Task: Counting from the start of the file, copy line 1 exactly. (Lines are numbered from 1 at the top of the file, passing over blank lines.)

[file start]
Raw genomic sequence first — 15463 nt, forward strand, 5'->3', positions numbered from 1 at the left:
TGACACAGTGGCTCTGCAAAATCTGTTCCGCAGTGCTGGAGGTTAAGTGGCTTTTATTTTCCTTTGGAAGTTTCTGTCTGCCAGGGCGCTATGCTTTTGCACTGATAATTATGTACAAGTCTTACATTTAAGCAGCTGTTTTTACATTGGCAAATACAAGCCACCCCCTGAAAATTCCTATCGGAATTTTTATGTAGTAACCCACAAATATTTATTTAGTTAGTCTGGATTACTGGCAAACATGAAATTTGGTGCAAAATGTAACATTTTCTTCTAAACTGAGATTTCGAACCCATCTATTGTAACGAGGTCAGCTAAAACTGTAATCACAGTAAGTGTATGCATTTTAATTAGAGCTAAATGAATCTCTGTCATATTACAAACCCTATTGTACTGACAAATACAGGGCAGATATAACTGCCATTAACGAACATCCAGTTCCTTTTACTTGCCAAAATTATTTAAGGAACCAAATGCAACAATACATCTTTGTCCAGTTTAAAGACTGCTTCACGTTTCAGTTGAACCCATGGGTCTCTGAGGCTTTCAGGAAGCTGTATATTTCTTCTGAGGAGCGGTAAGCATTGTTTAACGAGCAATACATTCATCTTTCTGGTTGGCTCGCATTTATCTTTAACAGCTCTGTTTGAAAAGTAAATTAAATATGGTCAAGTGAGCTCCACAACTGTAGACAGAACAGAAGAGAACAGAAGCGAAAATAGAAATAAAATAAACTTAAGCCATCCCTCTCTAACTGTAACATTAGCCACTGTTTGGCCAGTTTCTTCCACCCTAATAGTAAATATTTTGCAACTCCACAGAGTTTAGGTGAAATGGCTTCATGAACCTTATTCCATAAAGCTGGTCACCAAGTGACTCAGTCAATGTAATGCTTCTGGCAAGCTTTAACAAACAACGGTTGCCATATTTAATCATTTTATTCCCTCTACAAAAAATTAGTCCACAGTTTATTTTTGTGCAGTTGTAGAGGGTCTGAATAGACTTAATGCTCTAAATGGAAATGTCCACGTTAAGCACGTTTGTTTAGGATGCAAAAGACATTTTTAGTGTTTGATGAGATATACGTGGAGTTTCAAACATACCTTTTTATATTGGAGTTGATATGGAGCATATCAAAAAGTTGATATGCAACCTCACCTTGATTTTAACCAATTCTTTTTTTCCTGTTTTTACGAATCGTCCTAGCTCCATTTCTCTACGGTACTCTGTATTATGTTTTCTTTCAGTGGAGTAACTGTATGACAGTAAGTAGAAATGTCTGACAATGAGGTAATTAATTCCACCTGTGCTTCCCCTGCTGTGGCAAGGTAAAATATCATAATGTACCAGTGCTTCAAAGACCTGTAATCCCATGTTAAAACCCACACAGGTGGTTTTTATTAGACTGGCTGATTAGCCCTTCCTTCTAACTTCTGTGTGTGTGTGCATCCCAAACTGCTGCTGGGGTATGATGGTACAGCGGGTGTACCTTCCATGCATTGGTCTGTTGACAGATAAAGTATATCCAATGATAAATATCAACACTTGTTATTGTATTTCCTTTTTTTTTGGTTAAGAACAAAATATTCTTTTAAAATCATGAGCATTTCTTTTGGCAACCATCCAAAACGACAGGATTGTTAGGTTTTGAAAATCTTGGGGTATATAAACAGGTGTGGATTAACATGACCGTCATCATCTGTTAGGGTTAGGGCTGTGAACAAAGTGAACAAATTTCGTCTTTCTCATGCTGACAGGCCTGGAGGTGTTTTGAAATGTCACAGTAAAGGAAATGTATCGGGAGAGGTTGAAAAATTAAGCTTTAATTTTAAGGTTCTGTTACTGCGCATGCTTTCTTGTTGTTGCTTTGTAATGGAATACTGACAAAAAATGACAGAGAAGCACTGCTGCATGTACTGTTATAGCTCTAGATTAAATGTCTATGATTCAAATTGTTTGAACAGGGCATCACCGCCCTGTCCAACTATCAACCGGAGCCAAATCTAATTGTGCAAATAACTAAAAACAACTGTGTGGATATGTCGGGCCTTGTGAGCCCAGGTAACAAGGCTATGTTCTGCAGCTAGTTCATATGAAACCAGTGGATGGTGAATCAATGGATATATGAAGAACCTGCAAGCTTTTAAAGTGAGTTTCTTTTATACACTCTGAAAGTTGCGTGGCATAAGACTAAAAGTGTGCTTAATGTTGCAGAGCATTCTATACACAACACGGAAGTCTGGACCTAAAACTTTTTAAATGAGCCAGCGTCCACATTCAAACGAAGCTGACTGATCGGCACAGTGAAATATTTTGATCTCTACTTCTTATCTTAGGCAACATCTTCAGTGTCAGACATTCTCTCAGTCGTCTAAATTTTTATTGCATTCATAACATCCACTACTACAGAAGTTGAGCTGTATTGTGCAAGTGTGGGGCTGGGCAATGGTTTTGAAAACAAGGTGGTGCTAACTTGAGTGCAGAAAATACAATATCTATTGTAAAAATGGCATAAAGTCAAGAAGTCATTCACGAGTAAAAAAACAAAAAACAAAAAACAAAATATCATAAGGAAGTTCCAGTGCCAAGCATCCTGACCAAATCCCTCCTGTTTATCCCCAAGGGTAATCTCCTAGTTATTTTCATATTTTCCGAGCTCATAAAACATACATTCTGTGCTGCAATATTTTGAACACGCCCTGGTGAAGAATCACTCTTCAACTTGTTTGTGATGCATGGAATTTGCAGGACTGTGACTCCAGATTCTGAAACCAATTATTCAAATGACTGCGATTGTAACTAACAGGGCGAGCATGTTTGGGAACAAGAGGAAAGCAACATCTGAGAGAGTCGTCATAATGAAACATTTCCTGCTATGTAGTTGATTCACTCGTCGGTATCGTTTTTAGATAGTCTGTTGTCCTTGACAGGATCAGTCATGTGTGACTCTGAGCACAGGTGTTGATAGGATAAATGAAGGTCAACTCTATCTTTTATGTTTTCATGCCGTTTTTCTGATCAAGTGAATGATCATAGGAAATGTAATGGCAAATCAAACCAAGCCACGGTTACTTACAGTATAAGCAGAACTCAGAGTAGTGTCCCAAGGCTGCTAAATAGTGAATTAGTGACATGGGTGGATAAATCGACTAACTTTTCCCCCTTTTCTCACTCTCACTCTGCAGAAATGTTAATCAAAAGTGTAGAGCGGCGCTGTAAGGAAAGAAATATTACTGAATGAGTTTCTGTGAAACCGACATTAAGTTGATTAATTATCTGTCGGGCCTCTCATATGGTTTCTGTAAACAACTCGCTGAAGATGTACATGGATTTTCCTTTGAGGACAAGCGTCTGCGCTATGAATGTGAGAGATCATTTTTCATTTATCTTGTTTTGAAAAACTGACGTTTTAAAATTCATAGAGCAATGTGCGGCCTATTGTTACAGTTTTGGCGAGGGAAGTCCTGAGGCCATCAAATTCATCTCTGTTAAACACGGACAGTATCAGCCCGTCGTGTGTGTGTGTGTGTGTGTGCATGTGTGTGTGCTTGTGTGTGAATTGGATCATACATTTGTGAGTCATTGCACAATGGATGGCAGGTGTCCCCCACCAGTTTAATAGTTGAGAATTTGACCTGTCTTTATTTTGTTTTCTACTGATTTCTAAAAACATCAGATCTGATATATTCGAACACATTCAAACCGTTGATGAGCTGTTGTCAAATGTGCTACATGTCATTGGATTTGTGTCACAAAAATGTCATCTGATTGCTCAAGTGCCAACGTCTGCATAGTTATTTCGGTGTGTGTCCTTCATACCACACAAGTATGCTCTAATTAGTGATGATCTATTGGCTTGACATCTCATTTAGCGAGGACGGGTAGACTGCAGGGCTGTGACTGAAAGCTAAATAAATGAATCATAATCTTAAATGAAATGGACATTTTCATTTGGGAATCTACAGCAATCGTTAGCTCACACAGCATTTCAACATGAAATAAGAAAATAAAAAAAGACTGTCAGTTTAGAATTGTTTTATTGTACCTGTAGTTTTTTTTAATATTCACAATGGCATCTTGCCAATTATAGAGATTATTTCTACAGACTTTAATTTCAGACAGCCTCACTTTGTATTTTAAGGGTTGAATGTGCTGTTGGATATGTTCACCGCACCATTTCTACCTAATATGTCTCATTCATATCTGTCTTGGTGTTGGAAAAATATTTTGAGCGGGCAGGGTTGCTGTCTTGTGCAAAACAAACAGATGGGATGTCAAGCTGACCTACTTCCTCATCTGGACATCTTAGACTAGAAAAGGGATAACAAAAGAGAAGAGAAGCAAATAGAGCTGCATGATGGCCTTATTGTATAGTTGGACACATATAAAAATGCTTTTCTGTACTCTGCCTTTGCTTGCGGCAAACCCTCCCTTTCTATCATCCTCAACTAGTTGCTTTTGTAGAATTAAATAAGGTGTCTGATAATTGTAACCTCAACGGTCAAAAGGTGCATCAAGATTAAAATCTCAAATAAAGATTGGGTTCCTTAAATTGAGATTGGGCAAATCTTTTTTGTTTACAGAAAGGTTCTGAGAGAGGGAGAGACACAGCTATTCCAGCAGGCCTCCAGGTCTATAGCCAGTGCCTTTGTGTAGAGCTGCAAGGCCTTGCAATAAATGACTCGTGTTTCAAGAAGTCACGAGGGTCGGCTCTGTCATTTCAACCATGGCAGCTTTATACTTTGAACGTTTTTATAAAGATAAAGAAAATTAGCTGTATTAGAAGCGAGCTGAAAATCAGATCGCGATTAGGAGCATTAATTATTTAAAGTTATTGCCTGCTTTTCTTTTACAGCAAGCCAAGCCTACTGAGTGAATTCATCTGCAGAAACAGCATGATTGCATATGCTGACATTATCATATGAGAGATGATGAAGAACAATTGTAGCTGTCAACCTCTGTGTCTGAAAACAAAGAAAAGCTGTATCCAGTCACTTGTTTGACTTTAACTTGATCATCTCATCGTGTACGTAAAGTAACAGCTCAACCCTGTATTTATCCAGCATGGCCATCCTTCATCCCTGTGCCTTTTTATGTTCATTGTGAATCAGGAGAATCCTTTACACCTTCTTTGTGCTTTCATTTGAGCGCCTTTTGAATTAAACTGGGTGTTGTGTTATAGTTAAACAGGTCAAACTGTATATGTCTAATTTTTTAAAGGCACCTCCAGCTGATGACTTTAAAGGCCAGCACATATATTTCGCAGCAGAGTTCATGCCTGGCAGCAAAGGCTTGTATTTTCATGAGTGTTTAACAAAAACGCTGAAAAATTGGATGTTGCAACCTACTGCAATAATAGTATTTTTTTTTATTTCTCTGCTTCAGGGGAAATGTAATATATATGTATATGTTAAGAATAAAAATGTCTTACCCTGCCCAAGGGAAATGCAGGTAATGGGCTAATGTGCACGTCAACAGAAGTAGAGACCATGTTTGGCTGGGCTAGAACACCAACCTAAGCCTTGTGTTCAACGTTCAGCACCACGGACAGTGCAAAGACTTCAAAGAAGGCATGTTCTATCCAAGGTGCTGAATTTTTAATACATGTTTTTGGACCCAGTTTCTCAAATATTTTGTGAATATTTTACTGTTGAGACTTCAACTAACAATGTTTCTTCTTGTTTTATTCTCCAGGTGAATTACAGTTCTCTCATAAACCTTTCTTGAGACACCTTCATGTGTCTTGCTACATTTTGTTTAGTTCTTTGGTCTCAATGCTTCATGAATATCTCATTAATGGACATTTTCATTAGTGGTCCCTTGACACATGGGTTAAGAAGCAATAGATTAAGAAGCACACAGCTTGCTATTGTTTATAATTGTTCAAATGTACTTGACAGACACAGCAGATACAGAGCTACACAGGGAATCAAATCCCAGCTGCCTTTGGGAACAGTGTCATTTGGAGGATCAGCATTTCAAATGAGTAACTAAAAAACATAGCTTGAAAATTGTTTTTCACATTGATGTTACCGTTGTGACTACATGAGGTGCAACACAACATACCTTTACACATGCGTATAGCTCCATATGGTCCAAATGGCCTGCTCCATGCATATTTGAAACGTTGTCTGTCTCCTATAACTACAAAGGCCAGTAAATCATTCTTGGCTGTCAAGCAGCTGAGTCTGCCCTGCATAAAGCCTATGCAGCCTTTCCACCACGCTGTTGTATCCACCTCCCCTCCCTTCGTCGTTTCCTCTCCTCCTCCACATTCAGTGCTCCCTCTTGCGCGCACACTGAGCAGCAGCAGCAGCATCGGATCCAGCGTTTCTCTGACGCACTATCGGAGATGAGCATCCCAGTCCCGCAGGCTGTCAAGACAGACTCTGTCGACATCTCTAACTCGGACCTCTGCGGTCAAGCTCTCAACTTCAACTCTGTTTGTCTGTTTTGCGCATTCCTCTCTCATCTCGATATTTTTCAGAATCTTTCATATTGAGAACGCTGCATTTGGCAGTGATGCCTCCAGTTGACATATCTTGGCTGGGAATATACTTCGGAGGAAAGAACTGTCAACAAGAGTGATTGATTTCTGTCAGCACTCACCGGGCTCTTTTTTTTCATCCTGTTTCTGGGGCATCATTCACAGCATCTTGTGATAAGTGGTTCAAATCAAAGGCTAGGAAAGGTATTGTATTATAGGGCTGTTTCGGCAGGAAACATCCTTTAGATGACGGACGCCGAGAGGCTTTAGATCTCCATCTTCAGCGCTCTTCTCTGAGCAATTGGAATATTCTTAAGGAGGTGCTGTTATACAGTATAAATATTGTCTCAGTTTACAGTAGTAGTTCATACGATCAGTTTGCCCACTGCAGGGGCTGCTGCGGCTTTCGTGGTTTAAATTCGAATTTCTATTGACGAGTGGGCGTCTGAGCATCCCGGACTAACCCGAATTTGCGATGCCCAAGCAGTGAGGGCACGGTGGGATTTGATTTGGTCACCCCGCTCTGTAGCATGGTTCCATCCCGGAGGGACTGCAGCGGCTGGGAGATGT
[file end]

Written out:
Raw genomic sequence first — 15463 nt, forward strand, 5'->3', positions numbered from 1 at the left: